Beware of Hidden Fund Costs

Frequent trading, big tax bills and large cash positions can eat into returns.
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Over the last few years, investors have become more aware of the importance of mutual fund fees such as expense ratios, marketing fees and sales commissions. That's definitely a good thing.

But there are other kinds of costs, such as trading and taxes, that are much harder to spot and can significantly eat into returns -- enough so that you may have to put off retirement for several years.

"Even small costs can make a very significant difference over time," says Thomas McGuigan, a principal in the Old Lyme, Conn., office of Burns Advisory Group, which manages over $300 million in assets.

McGuigan is particularly concerned with funds' transaction costs, which include trading commissions and the difference between bid and offer prices on a security being bought or sold. These are not included in a fund's expense ratio, which is a measure of operating costs and management fees, and they can be hard to spot. Funds report their turnover, which is the lesser of either their purchases or sales, but not the total number of their transactions.

Depending on the type of asset, the cost of frequent trading can be quite high. McGuigan is wary of managers who churn small-cap stock portfolios, for example, since trading volume in these securities is relatively thin. That means spreads between bid and offer prices tend to be wider.

Frequent trades can also generate big tax bills, which further undercut performance. When a fund sells a security that has appreciated, it generates a capital gain that must be passed along to shareholders.

A recent study by Lipper Research indicates that over the past decade, the average stock fund gave up 1.6 percentage points in annual return to federal taxes on capital gains and dividend distributions, while the average bond fund gave up 2.4 percentage points in annual return. These figures don't even take into account state and local taxes.

Morningstar supplies information on its Web site about funds' potential exposure to capital gains, and this can give you a sense of their future distributions. Fund families also announce future distributions on their Web sites.

Investors may want to avoid purchasing any fund just before the end of the year, when they tend to make distributions. And if you consider holding funds that trade frequently, generating big tax bills, you should do so in retirement accounts so the tax bite will be deferred.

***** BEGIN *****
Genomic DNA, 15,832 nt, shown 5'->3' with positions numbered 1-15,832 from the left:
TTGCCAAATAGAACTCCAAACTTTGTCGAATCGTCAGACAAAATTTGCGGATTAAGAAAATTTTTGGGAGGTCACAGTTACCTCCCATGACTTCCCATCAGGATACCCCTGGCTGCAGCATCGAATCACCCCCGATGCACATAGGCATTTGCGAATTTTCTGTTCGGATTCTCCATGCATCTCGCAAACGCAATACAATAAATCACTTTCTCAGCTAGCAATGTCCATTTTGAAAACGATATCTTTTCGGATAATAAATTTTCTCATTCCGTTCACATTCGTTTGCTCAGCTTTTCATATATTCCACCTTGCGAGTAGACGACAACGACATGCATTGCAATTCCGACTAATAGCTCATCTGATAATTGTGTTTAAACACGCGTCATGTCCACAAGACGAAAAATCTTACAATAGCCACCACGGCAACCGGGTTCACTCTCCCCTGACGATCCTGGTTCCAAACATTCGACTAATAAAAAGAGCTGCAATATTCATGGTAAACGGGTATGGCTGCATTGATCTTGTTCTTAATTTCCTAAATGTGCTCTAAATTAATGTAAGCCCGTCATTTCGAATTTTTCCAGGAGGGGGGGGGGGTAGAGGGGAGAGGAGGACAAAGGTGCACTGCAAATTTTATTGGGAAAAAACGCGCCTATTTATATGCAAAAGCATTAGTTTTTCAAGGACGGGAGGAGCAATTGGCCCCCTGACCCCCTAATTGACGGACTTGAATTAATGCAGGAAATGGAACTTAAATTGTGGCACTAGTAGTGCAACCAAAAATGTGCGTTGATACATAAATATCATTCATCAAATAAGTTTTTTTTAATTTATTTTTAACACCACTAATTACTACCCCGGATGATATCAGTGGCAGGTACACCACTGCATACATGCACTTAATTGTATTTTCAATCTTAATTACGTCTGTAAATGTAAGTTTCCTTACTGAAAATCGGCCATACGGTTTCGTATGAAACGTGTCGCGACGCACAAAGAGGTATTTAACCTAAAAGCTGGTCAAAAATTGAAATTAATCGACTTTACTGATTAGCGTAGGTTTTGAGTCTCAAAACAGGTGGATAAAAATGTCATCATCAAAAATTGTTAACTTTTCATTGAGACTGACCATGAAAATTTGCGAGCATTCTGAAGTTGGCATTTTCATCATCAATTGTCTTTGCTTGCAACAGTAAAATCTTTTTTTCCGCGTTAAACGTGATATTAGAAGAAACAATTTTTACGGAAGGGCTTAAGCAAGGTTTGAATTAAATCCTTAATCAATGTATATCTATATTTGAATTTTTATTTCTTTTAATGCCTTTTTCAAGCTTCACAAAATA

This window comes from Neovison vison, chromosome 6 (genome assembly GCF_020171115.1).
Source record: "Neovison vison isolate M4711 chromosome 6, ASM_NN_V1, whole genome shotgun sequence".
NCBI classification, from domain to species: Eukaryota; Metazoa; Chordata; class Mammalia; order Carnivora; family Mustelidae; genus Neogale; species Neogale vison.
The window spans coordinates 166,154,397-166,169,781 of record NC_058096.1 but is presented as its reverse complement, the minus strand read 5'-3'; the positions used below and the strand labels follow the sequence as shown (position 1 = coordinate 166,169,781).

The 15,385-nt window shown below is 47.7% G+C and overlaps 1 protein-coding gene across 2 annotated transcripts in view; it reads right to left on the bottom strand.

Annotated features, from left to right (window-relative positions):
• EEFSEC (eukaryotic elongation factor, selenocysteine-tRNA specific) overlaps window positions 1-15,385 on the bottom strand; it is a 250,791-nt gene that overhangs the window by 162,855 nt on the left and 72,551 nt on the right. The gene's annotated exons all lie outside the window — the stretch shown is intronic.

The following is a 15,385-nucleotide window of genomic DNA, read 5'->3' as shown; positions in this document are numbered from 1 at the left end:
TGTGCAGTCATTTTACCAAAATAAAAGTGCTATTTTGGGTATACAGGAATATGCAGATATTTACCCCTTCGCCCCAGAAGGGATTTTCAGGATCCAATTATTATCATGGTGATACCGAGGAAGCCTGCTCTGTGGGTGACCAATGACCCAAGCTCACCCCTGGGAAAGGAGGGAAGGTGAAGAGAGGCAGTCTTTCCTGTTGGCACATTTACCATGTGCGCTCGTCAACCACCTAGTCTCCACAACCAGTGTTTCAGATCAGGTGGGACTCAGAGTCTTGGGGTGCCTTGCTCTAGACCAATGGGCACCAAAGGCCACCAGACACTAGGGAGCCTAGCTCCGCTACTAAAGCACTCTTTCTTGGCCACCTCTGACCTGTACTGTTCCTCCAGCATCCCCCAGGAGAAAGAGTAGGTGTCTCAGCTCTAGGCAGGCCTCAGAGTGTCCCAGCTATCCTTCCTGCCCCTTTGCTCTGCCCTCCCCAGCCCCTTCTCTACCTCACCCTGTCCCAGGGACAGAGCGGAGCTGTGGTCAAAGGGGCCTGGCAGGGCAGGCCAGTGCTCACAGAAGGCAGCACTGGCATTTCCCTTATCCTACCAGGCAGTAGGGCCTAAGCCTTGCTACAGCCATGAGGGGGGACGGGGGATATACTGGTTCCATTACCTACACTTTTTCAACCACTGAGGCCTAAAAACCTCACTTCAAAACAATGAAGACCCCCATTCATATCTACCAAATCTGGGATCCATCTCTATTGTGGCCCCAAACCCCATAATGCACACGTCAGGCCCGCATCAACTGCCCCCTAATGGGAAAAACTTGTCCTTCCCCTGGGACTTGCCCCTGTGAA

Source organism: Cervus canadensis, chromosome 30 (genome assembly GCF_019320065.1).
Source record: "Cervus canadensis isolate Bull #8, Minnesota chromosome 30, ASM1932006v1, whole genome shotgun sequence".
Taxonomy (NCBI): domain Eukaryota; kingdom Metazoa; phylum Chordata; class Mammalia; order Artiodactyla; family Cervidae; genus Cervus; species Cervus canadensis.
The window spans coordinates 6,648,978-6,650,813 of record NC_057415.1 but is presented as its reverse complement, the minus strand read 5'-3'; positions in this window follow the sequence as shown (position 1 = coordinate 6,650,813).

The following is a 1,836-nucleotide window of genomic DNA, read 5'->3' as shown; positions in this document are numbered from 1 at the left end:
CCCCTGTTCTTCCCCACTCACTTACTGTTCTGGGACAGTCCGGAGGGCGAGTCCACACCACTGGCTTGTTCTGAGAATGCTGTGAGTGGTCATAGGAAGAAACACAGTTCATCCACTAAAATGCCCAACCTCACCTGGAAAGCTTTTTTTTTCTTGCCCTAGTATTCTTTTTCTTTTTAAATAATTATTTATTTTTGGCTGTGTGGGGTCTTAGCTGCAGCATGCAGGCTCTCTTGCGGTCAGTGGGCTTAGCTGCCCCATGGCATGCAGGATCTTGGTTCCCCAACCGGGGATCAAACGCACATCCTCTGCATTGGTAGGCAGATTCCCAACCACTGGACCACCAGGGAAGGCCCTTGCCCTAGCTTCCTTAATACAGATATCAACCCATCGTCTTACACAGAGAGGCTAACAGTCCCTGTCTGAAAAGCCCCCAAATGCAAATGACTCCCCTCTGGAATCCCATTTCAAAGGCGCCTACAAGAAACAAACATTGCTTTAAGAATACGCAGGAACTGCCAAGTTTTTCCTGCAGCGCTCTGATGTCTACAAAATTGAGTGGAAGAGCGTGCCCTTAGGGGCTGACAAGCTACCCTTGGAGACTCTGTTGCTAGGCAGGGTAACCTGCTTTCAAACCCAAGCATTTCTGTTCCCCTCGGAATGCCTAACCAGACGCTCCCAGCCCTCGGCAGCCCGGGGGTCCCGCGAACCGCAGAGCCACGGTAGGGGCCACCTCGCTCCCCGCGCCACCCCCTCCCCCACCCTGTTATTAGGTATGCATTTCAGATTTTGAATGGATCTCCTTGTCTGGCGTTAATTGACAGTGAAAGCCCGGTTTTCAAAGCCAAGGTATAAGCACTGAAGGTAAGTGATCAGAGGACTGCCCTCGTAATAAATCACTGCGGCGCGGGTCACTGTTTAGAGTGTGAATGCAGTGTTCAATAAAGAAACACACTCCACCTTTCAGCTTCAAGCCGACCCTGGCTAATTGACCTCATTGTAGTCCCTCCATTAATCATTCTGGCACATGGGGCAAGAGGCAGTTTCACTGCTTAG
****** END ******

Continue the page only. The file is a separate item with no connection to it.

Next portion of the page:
Holding large amounts of money in cash can also act as a drag on a fund's performance, although managers have to keep some cash on hand to meet redemptions from shareholders, and they generally scale up or down on cash positions when their view of the market changes.

Alan Seigerman, chief operating officer of ReFlow, a San Francisco company that helps mutual funds manage their cash flows, says the trades that fund managers make to put new money to work, or to liquidate holdings to meet redemptions, "are poor producing trades," since managers may not be not be able to time their purchases or sales optimally.

Seigerman said the invisible costs generated by assets flowing in and out of funds can easily eat into returns by 0.5%, which could mean the difference between meeting your retirement goals or not.

For example, consider a 50-year-old couple with $2 million in invested assets who want to retire in 10 years and receive a monthly income of $10,000. They can do this if they invest $15,000 a month and receive an annual return of 7% on their portfolio.

But if their returns fell by 0.5% to 6.5%, the couple would have to work until they are 64.2 years old to get the same post-retirement income. If performance is eroded even more to 6%, they would have to put off retirement until age 66.8.

While it can be tough to avoid many of these costs, there are some ways to avoid funds that may have hidden fees. Start off with the information that funds are required to disclose. If a fund consistently holds large amounts of cash, that may be an indication that they are not putting their money to work effectively.

And even though the turnover that funds report isn't the same as the total number of their transactions, it can still provide a sense of how much a manager is trading compared with his or her peers. (The number of transactions can vary greatly depending on the strategy employed, so be sure to compare funds with similar strategies.)